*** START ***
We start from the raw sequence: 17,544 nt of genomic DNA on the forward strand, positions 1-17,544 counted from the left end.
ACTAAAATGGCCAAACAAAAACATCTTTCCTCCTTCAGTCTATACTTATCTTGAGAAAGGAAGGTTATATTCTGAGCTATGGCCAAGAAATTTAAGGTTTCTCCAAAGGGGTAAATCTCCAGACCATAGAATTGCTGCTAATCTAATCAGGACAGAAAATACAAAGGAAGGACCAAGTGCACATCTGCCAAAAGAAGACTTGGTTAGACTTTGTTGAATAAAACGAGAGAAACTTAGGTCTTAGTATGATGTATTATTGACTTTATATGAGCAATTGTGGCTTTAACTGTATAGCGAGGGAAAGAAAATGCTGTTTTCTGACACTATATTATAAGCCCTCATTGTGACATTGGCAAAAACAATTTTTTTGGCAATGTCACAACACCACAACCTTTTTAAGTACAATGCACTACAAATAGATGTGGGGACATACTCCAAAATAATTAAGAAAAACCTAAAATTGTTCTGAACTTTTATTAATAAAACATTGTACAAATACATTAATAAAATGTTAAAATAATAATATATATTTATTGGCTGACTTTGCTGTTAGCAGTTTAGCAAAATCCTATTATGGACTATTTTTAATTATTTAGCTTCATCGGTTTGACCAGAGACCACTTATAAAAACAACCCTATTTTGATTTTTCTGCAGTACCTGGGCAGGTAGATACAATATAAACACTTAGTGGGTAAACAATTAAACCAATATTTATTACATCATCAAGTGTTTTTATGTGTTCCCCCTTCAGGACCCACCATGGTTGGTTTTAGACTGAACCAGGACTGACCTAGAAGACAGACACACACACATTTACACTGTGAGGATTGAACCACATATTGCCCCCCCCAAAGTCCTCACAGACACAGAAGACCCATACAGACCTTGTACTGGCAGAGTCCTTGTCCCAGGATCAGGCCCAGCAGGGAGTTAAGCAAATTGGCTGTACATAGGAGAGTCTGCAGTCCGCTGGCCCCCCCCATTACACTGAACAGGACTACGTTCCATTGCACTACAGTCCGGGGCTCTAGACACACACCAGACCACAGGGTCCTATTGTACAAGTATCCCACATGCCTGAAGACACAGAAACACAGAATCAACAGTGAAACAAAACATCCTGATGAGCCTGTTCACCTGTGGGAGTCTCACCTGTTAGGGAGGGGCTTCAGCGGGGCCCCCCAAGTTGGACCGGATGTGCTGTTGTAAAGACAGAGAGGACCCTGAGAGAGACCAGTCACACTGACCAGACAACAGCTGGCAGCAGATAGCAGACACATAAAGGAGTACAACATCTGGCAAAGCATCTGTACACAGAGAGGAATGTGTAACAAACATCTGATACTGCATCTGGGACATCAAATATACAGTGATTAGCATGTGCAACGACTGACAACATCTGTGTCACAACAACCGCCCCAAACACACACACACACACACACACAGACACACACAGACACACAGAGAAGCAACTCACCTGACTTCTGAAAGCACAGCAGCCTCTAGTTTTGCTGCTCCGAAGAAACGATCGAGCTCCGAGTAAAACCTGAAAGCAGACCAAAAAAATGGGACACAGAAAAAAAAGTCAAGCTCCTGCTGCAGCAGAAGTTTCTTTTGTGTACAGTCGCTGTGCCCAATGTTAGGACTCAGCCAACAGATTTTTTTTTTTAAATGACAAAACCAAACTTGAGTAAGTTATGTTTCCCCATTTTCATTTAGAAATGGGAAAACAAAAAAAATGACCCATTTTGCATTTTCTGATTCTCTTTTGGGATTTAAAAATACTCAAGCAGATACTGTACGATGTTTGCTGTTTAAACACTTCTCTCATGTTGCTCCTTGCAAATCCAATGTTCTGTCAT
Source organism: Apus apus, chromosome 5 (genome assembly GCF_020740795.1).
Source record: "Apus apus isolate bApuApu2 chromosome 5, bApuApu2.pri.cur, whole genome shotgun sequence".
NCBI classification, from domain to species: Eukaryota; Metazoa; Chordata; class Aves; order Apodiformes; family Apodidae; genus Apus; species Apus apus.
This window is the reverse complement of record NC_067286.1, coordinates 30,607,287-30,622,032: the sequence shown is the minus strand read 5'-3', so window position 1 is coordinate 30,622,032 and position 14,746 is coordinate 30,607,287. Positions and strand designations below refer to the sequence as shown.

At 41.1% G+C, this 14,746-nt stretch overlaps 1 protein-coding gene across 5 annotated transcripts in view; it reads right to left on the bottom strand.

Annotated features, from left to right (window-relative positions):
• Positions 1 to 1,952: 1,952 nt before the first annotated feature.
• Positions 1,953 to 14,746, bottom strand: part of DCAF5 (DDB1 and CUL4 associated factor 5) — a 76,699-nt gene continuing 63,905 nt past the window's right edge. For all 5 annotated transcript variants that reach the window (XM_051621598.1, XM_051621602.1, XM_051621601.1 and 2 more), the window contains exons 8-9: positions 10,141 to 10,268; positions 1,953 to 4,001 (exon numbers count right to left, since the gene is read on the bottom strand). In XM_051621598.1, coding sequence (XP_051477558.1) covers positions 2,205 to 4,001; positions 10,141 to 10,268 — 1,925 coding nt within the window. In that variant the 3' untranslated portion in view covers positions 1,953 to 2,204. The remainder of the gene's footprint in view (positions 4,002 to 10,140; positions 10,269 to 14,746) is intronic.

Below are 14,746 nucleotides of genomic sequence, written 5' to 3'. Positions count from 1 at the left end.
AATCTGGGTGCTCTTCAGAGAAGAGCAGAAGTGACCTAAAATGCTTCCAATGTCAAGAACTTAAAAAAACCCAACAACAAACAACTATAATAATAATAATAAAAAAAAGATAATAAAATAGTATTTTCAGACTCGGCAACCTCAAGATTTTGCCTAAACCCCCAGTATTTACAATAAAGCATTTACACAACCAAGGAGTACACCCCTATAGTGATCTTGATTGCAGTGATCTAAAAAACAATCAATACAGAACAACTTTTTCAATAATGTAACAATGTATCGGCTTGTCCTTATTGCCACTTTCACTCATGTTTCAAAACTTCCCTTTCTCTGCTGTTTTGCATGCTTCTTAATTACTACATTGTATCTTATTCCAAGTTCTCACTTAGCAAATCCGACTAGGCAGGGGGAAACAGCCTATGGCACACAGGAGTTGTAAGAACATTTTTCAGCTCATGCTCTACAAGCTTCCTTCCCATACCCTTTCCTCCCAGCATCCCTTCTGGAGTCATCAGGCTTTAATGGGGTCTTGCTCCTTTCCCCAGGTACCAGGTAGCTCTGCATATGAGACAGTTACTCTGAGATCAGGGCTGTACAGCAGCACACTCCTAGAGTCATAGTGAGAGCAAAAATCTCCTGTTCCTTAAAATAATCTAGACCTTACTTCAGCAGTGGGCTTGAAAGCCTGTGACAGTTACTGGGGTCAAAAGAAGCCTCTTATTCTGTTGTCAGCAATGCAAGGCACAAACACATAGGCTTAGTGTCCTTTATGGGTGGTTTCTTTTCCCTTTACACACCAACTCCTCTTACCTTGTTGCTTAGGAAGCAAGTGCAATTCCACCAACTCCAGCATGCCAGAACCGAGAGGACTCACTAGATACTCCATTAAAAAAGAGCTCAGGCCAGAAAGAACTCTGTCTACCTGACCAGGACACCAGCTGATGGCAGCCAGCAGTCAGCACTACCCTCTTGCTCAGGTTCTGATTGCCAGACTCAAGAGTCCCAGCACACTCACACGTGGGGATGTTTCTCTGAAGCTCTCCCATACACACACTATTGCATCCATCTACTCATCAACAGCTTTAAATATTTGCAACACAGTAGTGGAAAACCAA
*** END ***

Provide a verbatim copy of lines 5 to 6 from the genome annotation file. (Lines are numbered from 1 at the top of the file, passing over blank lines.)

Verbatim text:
NCBI classification, from domain to species: Eukaryota; Metazoa; Chordata; class Aves; order Apodiformes; family Apodidae; genus Apus; species Apus apus.
This window is the reverse complement of record NC_067286.1, coordinates 30,607,287-30,622,032: the sequence shown is the minus strand read 5'-3', so window position 1 is coordinate 30,622,032 and position 14,746 is coordinate 30,607,287. Positions and strand designations below refer to the sequence as shown.